A New York Times editorial last week amplified environmental justice groups’ argument that poor communities are at greatest risk when oil and gas fracking companies decide where to set up shop.
“Natural gas is big business in Pennsylvania,” the Times writes. But “the shale bonanza has also brought environmental headaches and raised concerns about whether the companies have disadvantaged poor people by drilling wells in low-income areas and exposing them to dust and traffic, as well as air and water pollution.” The editorial cites a letter last month from three environmental groups, asking the state’s Office of Environmental Justice to give citizens more of a voice in the permitting process for fracking wells.
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“The groups believe the industry may be choosing drilling sites that disproportionately affect low-income and minority residents,” the editorial notes, and they’re not alone. “In California’s Kern County, Latino and African-American residents are disproportionately likely to live in high-pollution areas near oil and gas wells. Environmental groups are fighting a county ordinance that could allow thousands of new wells without full environmental review. In the Eagle Ford shale field of southern Texas, a recent study found that sites for the disposal of fracking wastewater were disproportionately located in areas with high percentages of poor and minority residents.”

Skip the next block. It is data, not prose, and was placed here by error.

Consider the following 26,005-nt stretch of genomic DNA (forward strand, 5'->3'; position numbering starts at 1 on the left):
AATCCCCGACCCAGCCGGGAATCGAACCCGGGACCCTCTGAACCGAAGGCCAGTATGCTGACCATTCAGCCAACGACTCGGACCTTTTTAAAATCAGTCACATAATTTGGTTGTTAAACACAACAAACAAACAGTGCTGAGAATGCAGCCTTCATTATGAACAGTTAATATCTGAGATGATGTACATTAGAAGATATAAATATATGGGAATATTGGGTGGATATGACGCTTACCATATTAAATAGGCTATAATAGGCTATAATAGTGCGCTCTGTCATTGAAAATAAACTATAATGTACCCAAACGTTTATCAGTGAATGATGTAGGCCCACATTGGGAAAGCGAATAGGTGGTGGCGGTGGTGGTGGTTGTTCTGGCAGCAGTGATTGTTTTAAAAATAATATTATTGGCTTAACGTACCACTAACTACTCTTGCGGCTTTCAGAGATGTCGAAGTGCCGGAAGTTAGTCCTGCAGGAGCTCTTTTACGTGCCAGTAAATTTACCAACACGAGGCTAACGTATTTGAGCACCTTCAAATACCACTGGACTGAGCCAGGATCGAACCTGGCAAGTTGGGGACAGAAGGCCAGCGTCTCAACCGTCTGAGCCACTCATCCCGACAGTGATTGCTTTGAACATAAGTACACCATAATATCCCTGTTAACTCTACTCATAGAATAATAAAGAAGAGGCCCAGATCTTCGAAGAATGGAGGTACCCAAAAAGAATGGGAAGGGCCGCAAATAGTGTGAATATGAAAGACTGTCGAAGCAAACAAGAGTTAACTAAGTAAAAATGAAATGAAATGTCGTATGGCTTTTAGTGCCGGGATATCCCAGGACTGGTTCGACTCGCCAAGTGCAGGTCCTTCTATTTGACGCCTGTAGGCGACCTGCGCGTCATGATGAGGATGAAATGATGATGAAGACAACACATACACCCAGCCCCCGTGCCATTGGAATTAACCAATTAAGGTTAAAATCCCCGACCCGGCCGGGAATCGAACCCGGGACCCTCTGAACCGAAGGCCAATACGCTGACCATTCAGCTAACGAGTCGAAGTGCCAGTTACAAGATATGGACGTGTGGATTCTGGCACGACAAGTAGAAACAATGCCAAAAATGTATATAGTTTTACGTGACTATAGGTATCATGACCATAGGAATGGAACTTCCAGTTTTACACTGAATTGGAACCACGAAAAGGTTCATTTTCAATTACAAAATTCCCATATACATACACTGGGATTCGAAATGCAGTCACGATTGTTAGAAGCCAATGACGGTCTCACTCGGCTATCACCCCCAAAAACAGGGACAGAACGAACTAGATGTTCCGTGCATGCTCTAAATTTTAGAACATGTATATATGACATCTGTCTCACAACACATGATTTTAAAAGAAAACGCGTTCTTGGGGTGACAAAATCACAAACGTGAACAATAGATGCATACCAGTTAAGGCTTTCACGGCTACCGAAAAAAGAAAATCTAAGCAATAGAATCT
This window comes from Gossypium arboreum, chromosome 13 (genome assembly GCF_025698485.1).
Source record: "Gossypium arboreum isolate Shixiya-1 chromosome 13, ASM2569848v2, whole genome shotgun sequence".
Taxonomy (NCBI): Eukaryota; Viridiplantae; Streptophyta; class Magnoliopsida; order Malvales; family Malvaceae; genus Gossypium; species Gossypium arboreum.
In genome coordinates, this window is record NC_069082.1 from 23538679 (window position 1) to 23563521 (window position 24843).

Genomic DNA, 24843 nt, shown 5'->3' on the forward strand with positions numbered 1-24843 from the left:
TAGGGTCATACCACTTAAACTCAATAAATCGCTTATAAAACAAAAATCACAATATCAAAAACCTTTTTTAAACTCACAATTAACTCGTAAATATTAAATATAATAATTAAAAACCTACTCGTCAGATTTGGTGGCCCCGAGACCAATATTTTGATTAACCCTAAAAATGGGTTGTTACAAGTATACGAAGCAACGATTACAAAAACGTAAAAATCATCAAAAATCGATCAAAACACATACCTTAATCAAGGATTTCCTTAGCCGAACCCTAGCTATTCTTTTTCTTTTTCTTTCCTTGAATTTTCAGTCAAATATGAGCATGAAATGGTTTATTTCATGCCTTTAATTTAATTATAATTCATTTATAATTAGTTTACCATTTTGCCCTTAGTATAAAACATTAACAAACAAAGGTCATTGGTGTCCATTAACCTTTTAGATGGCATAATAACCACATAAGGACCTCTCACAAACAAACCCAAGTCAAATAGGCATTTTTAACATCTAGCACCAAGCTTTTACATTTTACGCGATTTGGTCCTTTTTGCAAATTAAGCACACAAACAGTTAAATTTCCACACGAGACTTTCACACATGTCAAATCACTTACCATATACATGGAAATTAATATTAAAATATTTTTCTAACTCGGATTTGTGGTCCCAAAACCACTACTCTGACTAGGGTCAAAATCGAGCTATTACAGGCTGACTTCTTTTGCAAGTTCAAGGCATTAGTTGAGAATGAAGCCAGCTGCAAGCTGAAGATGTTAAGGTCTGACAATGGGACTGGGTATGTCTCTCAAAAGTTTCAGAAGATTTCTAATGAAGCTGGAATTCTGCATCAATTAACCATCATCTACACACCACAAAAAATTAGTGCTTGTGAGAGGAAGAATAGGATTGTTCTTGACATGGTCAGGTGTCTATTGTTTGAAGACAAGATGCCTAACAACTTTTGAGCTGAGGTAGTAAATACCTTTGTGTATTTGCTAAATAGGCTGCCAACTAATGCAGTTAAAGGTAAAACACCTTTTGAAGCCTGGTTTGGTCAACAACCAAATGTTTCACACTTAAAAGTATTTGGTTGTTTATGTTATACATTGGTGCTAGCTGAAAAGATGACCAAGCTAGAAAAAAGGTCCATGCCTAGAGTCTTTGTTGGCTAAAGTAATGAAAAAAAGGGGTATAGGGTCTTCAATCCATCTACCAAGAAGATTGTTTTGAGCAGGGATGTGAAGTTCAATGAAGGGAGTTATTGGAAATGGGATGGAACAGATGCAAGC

The Pennsylvania letter calls for a “retroactive analysis of past permits to determine whether low-income communities have borne the brunt of gas drilling,” the Times reports.
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